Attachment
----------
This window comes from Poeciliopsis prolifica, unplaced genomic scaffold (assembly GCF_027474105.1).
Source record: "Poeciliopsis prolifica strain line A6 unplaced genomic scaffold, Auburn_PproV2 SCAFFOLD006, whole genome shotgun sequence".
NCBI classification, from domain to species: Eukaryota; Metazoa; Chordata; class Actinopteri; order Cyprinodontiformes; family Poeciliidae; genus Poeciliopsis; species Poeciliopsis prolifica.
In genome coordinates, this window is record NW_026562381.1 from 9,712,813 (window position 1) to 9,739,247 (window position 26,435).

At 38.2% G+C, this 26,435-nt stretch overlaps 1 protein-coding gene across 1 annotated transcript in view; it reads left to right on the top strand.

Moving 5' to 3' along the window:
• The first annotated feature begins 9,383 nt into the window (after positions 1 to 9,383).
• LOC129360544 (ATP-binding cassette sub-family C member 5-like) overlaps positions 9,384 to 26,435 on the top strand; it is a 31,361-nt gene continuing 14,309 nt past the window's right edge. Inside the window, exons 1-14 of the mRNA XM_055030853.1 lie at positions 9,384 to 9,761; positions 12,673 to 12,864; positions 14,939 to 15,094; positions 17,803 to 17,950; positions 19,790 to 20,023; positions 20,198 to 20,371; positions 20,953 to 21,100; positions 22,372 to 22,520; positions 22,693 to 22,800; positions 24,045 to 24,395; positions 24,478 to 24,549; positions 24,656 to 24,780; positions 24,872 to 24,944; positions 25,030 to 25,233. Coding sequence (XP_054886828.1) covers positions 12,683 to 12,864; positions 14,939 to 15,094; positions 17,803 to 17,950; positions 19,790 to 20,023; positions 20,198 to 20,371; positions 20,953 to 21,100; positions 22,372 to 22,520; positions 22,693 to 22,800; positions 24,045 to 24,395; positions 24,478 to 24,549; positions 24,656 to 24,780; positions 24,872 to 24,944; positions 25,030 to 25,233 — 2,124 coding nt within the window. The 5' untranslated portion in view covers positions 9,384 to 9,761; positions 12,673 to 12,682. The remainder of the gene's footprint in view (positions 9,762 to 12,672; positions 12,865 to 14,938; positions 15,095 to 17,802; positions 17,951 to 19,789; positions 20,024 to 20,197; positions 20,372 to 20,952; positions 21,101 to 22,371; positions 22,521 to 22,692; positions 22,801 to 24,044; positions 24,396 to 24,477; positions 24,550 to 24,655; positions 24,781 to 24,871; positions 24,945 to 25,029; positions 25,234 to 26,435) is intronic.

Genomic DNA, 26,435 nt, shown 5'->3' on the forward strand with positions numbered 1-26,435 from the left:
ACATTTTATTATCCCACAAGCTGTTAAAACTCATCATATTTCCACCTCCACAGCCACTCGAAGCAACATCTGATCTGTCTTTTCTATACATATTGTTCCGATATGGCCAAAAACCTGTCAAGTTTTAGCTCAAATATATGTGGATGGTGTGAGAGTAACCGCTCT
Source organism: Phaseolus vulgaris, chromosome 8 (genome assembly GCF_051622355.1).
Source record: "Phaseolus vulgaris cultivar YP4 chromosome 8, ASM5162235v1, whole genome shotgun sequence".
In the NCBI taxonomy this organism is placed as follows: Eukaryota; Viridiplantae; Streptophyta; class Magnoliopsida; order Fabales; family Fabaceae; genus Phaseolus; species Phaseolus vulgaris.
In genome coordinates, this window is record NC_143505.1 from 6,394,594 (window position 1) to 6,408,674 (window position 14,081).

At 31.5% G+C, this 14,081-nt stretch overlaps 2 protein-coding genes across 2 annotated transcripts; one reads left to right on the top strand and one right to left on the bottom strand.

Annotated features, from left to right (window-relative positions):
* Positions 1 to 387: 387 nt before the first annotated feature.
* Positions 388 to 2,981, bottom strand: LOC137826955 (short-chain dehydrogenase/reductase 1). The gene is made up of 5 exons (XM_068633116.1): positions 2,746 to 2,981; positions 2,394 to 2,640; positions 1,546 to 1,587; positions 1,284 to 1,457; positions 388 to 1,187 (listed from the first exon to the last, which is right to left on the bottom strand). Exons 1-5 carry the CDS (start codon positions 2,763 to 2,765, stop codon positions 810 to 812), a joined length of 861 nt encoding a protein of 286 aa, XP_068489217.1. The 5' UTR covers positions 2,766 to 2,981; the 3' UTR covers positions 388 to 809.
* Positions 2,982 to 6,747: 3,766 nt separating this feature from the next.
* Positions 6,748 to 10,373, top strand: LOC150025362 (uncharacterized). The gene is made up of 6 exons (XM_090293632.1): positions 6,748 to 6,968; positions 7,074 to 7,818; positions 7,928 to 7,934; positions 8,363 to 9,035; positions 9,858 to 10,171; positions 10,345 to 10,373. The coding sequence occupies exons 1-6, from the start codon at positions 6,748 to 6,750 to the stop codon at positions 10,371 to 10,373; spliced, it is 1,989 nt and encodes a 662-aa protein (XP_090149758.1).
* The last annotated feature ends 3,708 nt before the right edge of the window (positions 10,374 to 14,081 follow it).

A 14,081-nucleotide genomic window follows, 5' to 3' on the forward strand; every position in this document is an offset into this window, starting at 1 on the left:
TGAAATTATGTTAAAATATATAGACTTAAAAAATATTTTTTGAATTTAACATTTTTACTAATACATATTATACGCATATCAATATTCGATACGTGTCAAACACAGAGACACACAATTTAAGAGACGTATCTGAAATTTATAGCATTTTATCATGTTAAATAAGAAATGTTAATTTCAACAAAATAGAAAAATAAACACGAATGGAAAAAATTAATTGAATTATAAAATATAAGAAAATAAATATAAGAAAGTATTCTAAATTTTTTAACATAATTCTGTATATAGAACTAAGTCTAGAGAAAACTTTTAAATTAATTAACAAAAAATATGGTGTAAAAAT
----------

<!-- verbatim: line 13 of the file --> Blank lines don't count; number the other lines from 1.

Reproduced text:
In the NCBI taxonomy this organism is placed as follows: Eukaryota; Viridiplantae; Streptophyta; class Magnoliopsida; order Fabales; family Fabaceae; genus Phaseolus; species Phaseolus vulgaris.